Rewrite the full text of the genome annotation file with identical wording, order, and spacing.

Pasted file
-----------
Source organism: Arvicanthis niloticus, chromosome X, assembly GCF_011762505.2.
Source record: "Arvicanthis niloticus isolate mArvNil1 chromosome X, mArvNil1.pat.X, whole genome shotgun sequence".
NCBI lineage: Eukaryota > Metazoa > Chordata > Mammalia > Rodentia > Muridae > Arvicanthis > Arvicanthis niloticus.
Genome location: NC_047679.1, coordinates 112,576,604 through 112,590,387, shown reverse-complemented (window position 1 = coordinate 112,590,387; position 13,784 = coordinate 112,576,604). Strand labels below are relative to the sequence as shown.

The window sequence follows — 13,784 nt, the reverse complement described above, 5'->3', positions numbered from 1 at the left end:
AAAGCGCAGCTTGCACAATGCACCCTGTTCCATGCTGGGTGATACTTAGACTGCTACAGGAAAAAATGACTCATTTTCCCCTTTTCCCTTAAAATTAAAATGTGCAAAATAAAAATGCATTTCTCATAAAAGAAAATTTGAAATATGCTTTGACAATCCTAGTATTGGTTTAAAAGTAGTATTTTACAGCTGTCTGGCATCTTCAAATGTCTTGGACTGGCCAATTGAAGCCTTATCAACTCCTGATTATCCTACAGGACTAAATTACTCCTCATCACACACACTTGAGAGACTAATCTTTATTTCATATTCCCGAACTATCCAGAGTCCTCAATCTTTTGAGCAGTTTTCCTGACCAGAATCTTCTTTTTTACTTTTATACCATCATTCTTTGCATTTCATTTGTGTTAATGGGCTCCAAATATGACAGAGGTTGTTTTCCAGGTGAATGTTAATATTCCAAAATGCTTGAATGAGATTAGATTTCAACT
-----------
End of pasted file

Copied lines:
Source organism: Arvicanthis niloticus, chromosome X, assembly GCF_011762505.2.
Source record: "Arvicanthis niloticus isolate mArvNil1 chromosome X, mArvNil1.pat.X, whole genome shotgun sequence".
NCBI lineage: Eukaryota > Metazoa > Chordata > Mammalia > Rodentia > Muridae > Arvicanthis > Arvicanthis niloticus.
Genome location: NC_047679.1, coordinates 112,576,604 through 112,590,387, shown reverse-complemented (window position 1 = coordinate 112,590,387; position 13,784 = coordinate 112,576,604). Strand labels below are relative to the sequence as shown.

The window sequence follows — 13,784 nt, the reverse complement described above, 5'->3', positions numbered from 1 at the left end:
AAAGCGCAGCTTGCACAATGCACCCTGTTCCATGCTGGGTGATACTTAGACTGCTACAGGAAAAAATGACTCATTTTCCCCTTTTCCCTTAAAATTAAAATGTGCAAAATAAAAATGCATTTCTCATAAAAGAAAATTTGAAATATGCTTTGACAATCCTAGTATTGGTTTAAAAGTAGTATTTTACAGCTGTCTGGCATCTTCAAATGTCTTGGACTGGCCAATTGAAGCCTTATCAACTCCTGATTATCCTACAGGACTAAATTACTCCTCATCACACACACTTGAGAGACTAATCTTTATTTCATATTCCCGAACTATCCAGAGTCCTCAATCTTTTGAGCAGTTTTCCTGACCAGAATCTTCTTTTTTACTTTTATACCATCATTCTTTGCATTTCATTTGTGTTAATGGGCTCCAAATATGACAGAGGTTGTTTTCCAGGTGAATGTTAATATTCCAAAATGCTTGAATGAGATTAGATTTCAACT